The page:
Catchment Brewing Co have acquired Fortitude Brewing Co and offshoot brand Noisy Minor as part of ambitious growth plans over the coming years. It follows the West End-based operation's purchase of Paddington hotel Darling & Co in September last year as they target ten venues as well as additional beer brands across South East Queensland and, potentially, interstate too.
Catchment's 100 percent acquisition of Fortitude includes the latter's brewery, taphouse, restaurant and functions business on Mount Tamborine. And it will allow the new owners to bring brewing back in-house after they'd hit capacity on their brewpub kit in West End and outsourced much of their production. Since buying Darling & Co from Australian Venue Co, they've been pouring Catchment beers through 40 of the hotel's 45 taps and intend to take a similar approach with any future additions to their portfolio of venues.
The move comes at a time when the craft beer and hospitality communities are looking to rebound after more than two years of unprecedented challenges; in Queensland, businesses have been dealing not only with the ongoing impact of the pandemic but also devastating floods. And it continues a pattern of consolidation in the state too.
Ballistic bought Bargara Brewing and The Whitsunday Island Brewing Company in March 2021 and renamed them Ballistic Bargara and Ballistic Whitsundays respectively. That followed Black Hops' acquisition of Semi-Pro Brewing – now Black Hops Brisbane – five months earlier. In this latest example, however, the intention is to retain the Fortitude and Noisy Minor brands, which first appeared a decade ago in 2012, and, according to a media statement from Catchment announcing the acquisition, to "bring our passionate hospitality values to the business".
Speaking to The Crafty Pint following the acquisition, Matt Newberry – who joined Catchment as CEO as well as becoming an investor on March 1, 2020, just as the nationwide lockdown approached – said they were particularly keen to take on Fortitude's light beer, Pacer, and their alcoholic ginger beer brand Roots & Leaves, as well as the seasonal releases under the Noisy Minor with cult followings, such as Admiral Ackbar and Bad Wolf.
"The kit there is eight times the size of ours. It gives us a lot more room for growth," he says, adding: "We love their brands. There's some double up brands within the core range but what excites us is the Pacer – a light beer, which nobody has really brewed much. It's got a lot of life in it once the rush to zero percent runs out."
The new owners also cited the ranging of some Fortitude brands, including the ginger beer, in major retailers, and past awards success enjoyed by Noisy Minor beers as part of the Mount Tamborine operation's appeal.
The plan outlined by Matt would see the group become another "family" of businesses, like Good Drinks (which grew from Gage Roads in WA), Fermentum (created by Stone & Wood and now part of Lion/Kirin), Tribe Breweries or Mighty Craft (which owns or has a stake in Jetty Road, Ballistic, FogHorn, Sauce, Slipstream, Sparkke and Mismatch as well as a number of other alcohol brands and venues).
Ultimately, he says, the aim is "to get to the point where we list it on the market and provide a really good return for shareholders."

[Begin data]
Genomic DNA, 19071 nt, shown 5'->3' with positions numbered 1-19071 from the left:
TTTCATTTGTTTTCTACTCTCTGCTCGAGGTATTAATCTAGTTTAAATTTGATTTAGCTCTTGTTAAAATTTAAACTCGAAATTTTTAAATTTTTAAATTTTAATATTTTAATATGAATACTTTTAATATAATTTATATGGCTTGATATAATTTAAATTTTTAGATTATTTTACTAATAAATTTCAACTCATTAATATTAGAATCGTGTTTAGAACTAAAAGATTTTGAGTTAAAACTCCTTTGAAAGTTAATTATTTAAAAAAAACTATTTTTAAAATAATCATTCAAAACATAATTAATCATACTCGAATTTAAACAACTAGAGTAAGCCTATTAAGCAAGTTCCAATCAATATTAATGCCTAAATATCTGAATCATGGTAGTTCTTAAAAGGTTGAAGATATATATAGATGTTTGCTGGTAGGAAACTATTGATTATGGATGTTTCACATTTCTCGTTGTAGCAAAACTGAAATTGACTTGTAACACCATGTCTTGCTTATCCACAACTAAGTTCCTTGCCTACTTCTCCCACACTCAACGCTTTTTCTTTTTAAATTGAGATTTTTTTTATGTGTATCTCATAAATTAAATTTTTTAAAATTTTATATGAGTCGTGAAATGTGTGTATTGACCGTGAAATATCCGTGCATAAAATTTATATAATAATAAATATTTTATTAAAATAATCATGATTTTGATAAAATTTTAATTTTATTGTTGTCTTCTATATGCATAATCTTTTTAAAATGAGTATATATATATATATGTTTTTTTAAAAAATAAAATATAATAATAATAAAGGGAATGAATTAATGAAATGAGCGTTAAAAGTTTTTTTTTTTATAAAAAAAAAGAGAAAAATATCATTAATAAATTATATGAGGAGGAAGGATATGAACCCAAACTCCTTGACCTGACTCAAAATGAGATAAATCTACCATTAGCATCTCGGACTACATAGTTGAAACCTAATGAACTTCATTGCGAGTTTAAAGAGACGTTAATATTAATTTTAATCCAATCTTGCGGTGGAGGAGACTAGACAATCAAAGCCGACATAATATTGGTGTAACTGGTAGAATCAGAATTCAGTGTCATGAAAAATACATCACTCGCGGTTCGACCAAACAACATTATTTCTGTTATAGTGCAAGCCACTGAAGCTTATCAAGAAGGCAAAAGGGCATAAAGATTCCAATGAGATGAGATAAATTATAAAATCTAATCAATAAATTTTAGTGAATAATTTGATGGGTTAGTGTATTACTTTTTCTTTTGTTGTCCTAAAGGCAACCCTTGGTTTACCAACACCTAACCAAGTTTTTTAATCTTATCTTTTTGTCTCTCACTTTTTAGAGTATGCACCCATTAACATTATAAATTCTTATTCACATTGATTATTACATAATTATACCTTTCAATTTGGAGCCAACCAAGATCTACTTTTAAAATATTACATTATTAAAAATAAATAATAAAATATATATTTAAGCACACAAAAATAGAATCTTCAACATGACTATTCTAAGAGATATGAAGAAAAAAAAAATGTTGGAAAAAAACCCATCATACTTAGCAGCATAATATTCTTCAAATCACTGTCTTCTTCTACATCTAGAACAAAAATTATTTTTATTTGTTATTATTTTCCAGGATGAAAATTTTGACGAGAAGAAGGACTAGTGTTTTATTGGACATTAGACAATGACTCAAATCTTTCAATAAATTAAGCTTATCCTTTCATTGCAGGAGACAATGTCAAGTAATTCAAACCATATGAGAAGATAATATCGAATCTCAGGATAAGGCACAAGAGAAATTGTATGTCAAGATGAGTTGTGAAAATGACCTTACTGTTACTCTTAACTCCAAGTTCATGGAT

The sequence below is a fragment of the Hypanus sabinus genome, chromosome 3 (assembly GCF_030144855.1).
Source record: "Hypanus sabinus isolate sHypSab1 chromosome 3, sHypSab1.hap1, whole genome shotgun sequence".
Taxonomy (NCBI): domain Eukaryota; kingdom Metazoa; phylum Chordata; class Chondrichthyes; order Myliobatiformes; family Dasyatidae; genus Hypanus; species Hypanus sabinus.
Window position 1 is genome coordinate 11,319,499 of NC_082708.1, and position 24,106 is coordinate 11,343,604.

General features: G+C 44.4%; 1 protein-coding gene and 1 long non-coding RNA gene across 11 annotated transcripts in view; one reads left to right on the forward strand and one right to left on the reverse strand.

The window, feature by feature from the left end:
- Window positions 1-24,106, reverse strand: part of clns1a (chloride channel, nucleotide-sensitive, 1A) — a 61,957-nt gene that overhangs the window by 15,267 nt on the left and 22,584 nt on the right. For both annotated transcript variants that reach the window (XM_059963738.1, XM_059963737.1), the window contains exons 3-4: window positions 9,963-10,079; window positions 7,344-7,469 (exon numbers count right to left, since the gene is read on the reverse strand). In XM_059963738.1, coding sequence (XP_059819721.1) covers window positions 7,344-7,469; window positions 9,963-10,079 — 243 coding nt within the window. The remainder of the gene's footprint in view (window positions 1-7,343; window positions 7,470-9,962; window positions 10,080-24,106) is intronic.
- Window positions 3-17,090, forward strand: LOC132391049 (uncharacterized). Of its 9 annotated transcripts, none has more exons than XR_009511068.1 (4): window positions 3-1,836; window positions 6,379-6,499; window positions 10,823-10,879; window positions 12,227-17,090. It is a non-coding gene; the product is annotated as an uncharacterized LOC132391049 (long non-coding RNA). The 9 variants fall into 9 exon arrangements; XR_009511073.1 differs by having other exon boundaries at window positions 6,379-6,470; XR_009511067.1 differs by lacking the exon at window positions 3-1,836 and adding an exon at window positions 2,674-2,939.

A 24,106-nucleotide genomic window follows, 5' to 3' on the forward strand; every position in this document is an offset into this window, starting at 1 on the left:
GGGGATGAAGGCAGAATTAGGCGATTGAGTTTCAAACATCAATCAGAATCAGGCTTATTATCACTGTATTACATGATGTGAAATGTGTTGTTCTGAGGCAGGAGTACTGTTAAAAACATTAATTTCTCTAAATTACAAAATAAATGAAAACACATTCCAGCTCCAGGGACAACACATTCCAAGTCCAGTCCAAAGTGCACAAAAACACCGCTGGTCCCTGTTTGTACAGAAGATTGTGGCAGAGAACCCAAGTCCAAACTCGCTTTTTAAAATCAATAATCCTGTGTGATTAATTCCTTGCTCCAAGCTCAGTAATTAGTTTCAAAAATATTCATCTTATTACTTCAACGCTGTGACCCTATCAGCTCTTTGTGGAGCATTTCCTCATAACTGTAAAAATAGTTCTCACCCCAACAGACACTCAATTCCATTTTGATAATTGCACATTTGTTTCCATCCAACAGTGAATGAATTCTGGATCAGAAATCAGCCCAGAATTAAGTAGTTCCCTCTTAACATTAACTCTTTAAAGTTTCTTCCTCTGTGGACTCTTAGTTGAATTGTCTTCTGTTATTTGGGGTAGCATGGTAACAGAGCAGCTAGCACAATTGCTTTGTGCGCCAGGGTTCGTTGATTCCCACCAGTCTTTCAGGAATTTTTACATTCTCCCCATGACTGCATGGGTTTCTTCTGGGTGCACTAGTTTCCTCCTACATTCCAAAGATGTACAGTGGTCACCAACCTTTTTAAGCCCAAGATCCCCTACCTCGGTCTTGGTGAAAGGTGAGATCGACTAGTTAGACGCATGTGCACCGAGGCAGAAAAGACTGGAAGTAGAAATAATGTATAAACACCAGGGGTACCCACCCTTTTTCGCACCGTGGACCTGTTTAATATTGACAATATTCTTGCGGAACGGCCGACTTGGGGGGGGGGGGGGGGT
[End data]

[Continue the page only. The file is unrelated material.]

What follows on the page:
And while the company's primary focus is South East Queensland, including two more venue acquisitions in the next financial year, Matt adds: "We're not limiting ourselves to that.
"We've got some irons in the fire in Sydney at the moment, but there's still a lot of opportunity here," he says. "The ten venues we're looking at as our starting point. It's going to be a mix: rebooting some big venues that have been closed for a little while, which is exciting ahead of the Olympic Games, and we'll need more brewing capacity if they're high keg volume venues."
His take on the health and mood of the hospitality industry in South East Queensland is that things are "pretty good", bouncing back after a "terrible" January and February, when they were hit with the double whammy of Omicron and the floods.
"There's a lot of people around, and a lot of functions," he says. "The issue is getting staff to run businesses, particularly in the kitchens.
"There's some businesses that won't make it through – that have high gearing and high levels of debt [and] get to a point where it's too hard, and we're looking for those distressed assets where a lot of capital has been put into them."
As Catchment embark on this next phase of growth, they do so with a CEO who brings a breadth of experience in the industry stretching back decades. Matt's CV takes in running F&B at the five-star Conrad Jupiters in the late 90s, 18 months at Ayers Rock Resort, and seven years helping Coles expand their retail business in Queensland, before becoming COO of the group developing Salt Village in northern NSW, holding director roles at the Kyko Group and Broo, and having involvement in hospitality management and training businesses.
Despite the busy CV, Matt says he'd largely been retired before a couple of mates of his who were investors in Catchment enticed him back, only to spend the next 12 months dealing with COVID.
"I love the industry," he says of his two-plus years at the helm of Catchment. "It's very different. In the hotel world, you're sort of competing with the people up the road, but in the craft beer world it seems to be you're all collaborating, and everyone knows each other. It feels much more collaborative than other [industries] I've worked in.
"The first 12 months was shutting [Catchment] down and rebooting it for a COVID world, which was good. We cleared a lot of things out and built again."
Building which, if all goes to plan, is still very much in its infancy.